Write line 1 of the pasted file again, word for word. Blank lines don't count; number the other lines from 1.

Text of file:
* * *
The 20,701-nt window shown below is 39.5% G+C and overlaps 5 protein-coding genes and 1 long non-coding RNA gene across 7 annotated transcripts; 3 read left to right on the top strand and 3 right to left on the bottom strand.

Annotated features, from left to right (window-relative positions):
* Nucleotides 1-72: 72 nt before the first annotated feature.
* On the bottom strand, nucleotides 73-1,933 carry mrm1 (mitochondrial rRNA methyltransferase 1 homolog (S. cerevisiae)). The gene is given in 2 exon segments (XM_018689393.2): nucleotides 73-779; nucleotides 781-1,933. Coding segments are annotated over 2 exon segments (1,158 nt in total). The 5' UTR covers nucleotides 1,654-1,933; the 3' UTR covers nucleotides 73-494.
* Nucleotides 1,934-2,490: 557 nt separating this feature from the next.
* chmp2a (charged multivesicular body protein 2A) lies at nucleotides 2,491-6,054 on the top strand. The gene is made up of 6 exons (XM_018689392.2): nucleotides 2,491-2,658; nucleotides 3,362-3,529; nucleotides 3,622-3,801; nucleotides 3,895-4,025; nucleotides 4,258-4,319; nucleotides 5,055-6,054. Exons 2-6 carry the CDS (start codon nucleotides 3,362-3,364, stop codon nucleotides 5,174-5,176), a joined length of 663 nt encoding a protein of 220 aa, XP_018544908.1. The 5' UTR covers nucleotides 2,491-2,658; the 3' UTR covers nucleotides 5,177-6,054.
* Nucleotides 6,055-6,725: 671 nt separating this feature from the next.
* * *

The 20,701-nt window shown below is 39.5% G+C and overlaps 5 protein-coding genes and 1 long non-coding RNA gene across 7 annotated transcripts; 3 read left to right on the top strand and 3 right to left on the bottom strand.